Fin Rot: shredded or frayed tail or fins / Mouth rot (cotton wool mouth disease)

  • Main symptoms: The fins (very often the caudal fin, “the tail”) look eroded/shredded. In the initial phase, they appear bordered by an opaque or milky white border at the tip. Sometimes: red veined fins, hemorrhages. The symptoms and infection are caused by a type of bacteria called Flexibacter Columnaris or Flavobacterium Columnare. Can also affect the fish mouth (mouth rot).
  • Secondary symptoms: Loss of color, lethargy, loss of appetite. The affected fish may isolate itself from the group. Secondary fungal infection is not uncommon.
  • Direct causes: Most often bacteria (Flavobacterium columnnare) are the cause. Sometimes it can be ectoparasites that cause the disease (Pseudomonas).
  • Contributing factors: Stress factors: poor water quality (check the water quality: it should have 0 ammonia, 0 nitrite and low nitrate.). Unsuitable diet (outdated food) or overfeeding. Overcrowded tank. Physical damage (from decoration, stone or nipping from another fish). Water changes with water that is too cold. Overwintering of Japanese goldfish outdoors in cold areas.
  • Severity: Columnariosis is a severe disease and can be contagious, especially if other fish nip the infected fins. It’s treatable but it is important to start the treatment as early as possible as  this disease can escalate rapidly. If the base of the caudal fin is affected, the fish will unfortunately most likely die. Secondary infections are also very common (e.g. fungi).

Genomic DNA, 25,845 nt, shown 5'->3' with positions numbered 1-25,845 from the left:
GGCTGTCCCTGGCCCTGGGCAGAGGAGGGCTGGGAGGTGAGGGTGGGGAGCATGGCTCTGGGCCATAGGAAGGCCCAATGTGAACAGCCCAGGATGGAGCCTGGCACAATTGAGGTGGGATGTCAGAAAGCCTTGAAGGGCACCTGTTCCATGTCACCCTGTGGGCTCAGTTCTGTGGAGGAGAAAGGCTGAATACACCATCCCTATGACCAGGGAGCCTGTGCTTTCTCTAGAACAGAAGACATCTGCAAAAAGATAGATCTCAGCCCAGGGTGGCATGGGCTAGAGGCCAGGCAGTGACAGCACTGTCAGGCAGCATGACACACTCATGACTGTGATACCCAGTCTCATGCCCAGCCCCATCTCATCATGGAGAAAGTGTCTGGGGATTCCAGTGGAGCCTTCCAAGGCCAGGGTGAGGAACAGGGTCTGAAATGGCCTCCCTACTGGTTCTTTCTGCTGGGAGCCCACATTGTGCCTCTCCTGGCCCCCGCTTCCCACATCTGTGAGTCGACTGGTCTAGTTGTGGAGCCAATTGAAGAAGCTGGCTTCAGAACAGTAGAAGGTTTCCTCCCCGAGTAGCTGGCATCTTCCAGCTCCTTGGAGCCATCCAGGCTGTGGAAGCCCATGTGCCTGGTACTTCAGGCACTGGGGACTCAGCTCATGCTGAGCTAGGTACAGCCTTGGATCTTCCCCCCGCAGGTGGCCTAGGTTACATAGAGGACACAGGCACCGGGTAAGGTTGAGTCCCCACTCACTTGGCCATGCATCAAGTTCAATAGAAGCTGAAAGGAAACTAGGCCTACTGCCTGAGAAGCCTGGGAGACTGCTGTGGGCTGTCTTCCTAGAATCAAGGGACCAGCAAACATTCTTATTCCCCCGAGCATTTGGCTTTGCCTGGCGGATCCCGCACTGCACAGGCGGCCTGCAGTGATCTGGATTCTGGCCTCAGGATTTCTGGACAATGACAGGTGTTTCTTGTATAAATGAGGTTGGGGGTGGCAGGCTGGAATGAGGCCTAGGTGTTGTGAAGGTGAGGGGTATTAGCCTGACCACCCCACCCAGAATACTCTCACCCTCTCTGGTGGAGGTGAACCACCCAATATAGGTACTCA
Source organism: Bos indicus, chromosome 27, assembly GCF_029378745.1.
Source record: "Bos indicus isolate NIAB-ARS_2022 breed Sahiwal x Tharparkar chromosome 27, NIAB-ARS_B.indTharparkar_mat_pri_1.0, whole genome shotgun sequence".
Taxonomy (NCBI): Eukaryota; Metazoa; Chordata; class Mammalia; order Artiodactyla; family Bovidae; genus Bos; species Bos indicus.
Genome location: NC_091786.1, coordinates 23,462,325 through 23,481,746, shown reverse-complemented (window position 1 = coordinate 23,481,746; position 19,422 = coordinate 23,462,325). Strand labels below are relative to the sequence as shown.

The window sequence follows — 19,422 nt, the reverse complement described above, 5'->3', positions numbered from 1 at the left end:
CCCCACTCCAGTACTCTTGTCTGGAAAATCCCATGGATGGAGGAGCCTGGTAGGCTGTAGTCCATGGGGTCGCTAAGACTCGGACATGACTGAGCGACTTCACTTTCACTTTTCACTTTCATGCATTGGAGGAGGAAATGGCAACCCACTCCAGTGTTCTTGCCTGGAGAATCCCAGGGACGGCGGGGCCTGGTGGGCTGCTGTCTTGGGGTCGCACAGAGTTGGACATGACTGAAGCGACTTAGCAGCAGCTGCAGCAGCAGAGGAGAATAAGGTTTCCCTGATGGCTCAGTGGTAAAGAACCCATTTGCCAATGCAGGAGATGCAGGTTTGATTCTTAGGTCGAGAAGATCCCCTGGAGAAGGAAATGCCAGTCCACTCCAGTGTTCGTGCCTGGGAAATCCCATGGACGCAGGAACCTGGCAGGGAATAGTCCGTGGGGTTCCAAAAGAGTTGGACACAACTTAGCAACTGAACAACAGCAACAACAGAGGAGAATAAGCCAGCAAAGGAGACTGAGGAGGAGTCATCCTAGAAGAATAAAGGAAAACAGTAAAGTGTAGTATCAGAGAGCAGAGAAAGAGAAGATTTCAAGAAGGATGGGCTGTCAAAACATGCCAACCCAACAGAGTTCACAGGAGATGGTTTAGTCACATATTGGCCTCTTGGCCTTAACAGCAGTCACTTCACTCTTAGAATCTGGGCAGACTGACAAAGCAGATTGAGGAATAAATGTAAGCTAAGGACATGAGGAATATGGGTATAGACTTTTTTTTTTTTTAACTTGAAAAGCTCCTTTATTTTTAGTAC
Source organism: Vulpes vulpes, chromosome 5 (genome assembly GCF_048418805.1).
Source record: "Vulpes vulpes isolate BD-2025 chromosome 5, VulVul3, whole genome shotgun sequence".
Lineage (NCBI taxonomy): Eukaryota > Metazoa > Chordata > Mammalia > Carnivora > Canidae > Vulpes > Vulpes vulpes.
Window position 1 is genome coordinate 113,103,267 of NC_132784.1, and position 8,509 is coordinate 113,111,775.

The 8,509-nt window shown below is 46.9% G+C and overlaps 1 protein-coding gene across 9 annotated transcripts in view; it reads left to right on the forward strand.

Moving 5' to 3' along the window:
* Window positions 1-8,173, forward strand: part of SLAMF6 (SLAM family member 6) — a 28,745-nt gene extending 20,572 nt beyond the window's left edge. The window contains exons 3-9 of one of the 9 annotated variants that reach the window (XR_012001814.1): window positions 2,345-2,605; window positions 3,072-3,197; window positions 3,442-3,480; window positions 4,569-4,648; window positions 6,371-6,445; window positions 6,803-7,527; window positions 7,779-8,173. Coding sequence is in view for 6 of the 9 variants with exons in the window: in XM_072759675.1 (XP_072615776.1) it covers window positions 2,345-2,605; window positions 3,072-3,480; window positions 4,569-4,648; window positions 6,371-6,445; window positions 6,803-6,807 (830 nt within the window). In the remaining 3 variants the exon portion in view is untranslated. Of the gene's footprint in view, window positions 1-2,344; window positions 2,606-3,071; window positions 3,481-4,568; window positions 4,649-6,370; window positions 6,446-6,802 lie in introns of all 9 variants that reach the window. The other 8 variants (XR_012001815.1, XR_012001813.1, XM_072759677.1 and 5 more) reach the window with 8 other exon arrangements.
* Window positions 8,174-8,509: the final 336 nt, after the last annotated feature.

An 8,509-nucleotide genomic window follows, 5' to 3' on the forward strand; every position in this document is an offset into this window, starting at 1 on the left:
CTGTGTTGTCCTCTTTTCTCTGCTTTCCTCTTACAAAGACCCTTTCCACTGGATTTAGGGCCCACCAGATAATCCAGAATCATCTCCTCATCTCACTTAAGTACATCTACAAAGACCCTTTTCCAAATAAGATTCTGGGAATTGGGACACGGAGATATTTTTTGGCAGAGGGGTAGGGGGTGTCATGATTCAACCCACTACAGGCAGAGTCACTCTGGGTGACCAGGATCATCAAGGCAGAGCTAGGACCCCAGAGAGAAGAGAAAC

• Treatments: Commercial products – API Melafix, King British Bacteria Control, Esha 2000, Interpet Disease Treatment, Sera Baktopur – or veterinary prescription (antibiotics). Continue treatment for the length of time recommended, as ending treatment too early can result in a re-occurrence of the infection.
Fish with fin rot - close picture of caudal fin

The caudal fin of this fish is ragged and milky

Exclamation markImportant: do not forget to remove the activated charcoal during the entire treatment (as it will absorb the medication). It can be put back in the aquarium at the end of the treatment to remove the residues.
Good hygiene and water quality can prevent the re-occurrence of this disease.
Exclamation markImportant: Whilst all care is taken to provide accurate information on this website, Web Goldfish accepts no responsibility in the case of mis diagnosis of diseases/ incorrect treatments or any other errors made. In case of doubt, please always consult a veterinarian.